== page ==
Offering a design education 

They presented one such client with the idea of adding wallpaper with a pattern of silkscreened clouds to a vaulted stairwell. “Our pitch was: Look, here’s a rather unnoticed, mundane space that you can elevate to a beautiful focal point,” Staub said. But the client said no. “We don’t often pout over things,” said Ray, “but on that one, we were pouting.” Yet a few days later, the client told them, “’I can’t get the clouds out of my head,” said Ray. The client was so gung-ho she asked if they could extend the paper to the ceiling. “That’s exciting for us when we see the happiness,” said Staub.

The designers also feel that they’re educators — a bridge between the sometimes obscure world of design and people who don’t spend their time flipping through wallpaper samples for fun. “A lot of clients will come back and say, ‘Now that we’ve talked about the lights, I went down this road and suddenly see all these beautiful lamps that have those arcs that you showed me that I’d never noticed,’” said Ray. “Our job is to introduce concepts.” They do this in every décor style — from modern to French Country and everything in between.

They design rooms or whole houses or offices. And what they aim to offer is the same dose of happiness that’s in their studio. “It’s good for your emotional wellbeing to be happy in your surroundings. There’s lots of research on that,” Staub said. “We think that color and pattern and contrasting elements create energy, happiness, and all those things are important for our emotional existence.”

 

Design Elements for Modern Homebuyers

As realtors, we are first-hand witnesses to the changing tides of desirable home design elements for home buyers. Seven years ago, when I became a realtor: granite and poured concrete were all the rage for kitchen counters, everyone seemed to be looking for an open concept living space, flat yards bested yards with any slope, and stainless appliances were a must-have. It's interesting to see preferences for certain types of layouts, paint colors, building materials, design elements and landscaping choices ebb and flow over time. I even notice that my personal preferences change, depending upon what I'm seeing more of. I've grown to love marble in kitchens and baths, but I can imagine that, over time, I might tire of their stark whiteness and required maintenance.

The following article from my favorite home and design blog, Apartment Therapy, talks about *modern* homebuyer preferences. While the Northampton area isn't overflowing with Sub Zero or Viking appliances, per se, I agree that the other elements of this article hold true.

 

What Modern Homebuyers Are Looking For (Hint: It's NOT Granite Countertops)

Brittney Morgan
Oct 25, 2017
 
(Image credit: Emma Fiala)
 
When looking at homes, we all have our own preferences for different home features—one person might want a huge, modern kitchen and another might not care about the kitchen as much as they care about having walk-in closets. But which features are most commonly used as selling points for homes?

Trulia pulled data from homes for sale on the site over the past year to see what design features are most popular for listers, pitting different features against each other. While some trends and design staples unsurprisingly won out—looking at you, subway tile and hardwood floors—others didn't necessarily come out on top, and some were just plain missing (seriously, no mention of granite countertops? I'm shocked!).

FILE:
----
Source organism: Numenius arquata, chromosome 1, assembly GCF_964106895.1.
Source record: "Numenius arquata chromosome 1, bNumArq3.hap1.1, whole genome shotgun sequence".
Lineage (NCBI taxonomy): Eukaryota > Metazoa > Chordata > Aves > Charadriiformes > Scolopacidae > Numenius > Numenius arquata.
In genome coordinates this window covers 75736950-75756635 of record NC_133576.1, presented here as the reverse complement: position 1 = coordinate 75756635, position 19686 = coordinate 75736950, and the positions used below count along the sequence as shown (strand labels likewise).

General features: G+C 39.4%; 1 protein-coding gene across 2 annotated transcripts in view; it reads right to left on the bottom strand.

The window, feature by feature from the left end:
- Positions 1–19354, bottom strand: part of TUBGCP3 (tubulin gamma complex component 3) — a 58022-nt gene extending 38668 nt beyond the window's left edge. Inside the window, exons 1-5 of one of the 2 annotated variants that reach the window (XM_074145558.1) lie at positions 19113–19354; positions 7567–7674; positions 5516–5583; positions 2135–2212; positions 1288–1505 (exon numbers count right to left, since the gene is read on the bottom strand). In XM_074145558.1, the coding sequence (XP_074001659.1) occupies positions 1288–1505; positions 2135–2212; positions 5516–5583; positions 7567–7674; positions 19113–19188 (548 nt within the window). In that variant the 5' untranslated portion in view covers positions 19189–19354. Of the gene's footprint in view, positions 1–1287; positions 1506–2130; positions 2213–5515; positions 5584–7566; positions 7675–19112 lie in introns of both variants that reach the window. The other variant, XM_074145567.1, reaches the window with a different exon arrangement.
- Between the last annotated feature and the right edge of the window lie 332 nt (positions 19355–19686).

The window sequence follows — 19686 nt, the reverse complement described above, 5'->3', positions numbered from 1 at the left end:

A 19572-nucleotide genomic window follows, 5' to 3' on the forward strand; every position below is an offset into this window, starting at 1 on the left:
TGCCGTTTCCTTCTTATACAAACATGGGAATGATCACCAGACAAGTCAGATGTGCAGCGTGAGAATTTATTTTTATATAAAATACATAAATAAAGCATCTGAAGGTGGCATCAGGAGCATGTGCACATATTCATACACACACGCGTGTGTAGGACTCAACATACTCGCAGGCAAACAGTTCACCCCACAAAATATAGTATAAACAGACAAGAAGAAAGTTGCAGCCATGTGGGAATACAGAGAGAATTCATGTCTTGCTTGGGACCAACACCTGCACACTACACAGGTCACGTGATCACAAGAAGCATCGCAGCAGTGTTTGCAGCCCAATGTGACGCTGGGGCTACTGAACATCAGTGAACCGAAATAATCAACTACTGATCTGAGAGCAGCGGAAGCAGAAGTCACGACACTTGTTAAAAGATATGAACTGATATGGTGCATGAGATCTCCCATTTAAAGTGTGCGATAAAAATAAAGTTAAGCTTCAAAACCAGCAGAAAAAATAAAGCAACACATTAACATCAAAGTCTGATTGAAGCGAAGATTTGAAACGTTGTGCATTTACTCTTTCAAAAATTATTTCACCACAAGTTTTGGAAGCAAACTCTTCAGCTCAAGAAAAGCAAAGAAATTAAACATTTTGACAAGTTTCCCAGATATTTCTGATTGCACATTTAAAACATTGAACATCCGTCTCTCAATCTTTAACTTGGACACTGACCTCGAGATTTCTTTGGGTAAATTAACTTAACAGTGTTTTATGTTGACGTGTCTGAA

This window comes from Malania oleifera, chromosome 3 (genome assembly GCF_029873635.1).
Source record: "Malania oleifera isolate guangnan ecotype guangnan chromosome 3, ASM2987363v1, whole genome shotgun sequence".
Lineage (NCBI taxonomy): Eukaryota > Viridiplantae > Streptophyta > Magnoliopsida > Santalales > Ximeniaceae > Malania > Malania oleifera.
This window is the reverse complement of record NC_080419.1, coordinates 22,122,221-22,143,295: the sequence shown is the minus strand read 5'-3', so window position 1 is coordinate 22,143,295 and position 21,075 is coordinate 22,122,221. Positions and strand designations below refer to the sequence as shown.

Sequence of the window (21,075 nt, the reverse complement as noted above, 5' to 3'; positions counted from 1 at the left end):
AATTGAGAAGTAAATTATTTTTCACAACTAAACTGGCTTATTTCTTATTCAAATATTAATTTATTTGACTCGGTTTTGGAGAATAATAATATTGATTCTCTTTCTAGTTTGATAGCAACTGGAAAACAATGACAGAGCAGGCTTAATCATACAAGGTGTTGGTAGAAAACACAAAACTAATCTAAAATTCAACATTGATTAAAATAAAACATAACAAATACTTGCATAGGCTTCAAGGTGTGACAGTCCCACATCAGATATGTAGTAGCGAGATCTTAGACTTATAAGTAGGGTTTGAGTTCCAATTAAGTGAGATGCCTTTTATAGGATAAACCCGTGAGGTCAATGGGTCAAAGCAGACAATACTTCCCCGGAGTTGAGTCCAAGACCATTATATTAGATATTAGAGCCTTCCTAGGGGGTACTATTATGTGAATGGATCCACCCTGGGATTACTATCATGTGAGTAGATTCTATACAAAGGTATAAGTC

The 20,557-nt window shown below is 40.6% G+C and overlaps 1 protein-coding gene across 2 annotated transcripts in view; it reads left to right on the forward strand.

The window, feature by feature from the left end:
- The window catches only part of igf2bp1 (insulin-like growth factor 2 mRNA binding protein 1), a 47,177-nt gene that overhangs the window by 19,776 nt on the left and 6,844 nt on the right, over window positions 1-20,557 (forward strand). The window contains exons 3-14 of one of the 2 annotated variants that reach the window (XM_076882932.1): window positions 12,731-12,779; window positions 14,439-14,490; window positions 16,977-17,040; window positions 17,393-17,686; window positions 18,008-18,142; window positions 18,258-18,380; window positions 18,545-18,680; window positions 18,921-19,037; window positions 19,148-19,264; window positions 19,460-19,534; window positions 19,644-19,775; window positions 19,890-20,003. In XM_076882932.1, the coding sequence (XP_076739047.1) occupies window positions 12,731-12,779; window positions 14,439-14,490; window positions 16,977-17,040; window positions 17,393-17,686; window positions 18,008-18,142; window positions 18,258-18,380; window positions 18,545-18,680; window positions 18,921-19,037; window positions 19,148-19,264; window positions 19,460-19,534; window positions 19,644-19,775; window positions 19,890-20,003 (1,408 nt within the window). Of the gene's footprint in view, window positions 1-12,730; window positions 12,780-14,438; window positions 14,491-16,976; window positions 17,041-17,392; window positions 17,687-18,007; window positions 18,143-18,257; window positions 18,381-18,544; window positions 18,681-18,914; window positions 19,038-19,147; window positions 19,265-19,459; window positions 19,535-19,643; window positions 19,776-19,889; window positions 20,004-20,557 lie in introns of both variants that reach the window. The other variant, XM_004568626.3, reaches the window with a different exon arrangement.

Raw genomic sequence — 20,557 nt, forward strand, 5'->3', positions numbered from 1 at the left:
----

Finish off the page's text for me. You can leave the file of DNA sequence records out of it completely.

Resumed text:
Here's how the most popular design features fared against each other.

Marble Countertops vs. Quartz Countertops

The Winner: Quartz countertops—they're more expensive up front, but marble countertops require more maintenance by comparison, which can add up.

Soaking Tubs vs. Claw Foot Tubs

The Winner: Soaking tubs. Claw foot tubs may seem more luxurious, but soaking tubs were far more popular according to the data.

Hardwood Floors vs. Carpet

The Winner: Hardwood floors. According to Trulia, real estate agents frequently see a strong preference for hardwood floors from clients, because they're easier to clean and long-lasting.

Basketweave Tile vs. Subway Tile

The Winner: Subway tile—although Trulia admits the numbers for each were so close, it's nearly a toss-up.

(Image credit: Hayley Kessner)

White Cabinets vs. Dark Cabinets

The Winner: White cabinets, and real estate agents point out that lighter, brighter cabinets can make a kitchen look bigger.

Sub-Zero Appliances vs. Viking Appliances

The Winner: Sub-Zero appliances—although, like the tile style toss-up, Viking appliances were just barely behind.

Bay Windows vs. Floor-to-Ceiling Windows

The Winner: Bay windows. Another close call, but bay windows were still the more popular selling point.

Electric Stoves vs. Gas Stoves

The Winner: Gas stoves—while they're more expensive initially, they save money in the long run as gas in general is less expensive than electricity. Gas stoves were far more popular than electric stoves among listings.

 

 

Paint it Black!

As an admitted design junkie, those of you who have read my blog before know that I am a huge fan of the Apartment Therapy website and blog. A good friend of mine, who has an amazing eye for design, recently traveled to Amsterdam. When she came back, she told me she intended to paint all of the woodwork on her windows black, like many of the houses she saw during her travels. This is a woman who means business. When she has a vision, she makes it happen. I was curious about this trend, and whether it would appeal to me as well. I happened upon this story on Apartment Therapy which makes the use of black paint as an accent look extremely appealing! I think the key is to choose one element in a room, which will make the rest of the room "pop".

As realtors, we here at Maple + Main Realty see trends come and go with some frequency. Paint is a great way to update a space without commiting to a large, expensive renovation. In addition, paint can be painted over if you tire of the look! And a fun trend such as limited use of black paint can freshen up a space and make it look as if you have done more extensive work than you have.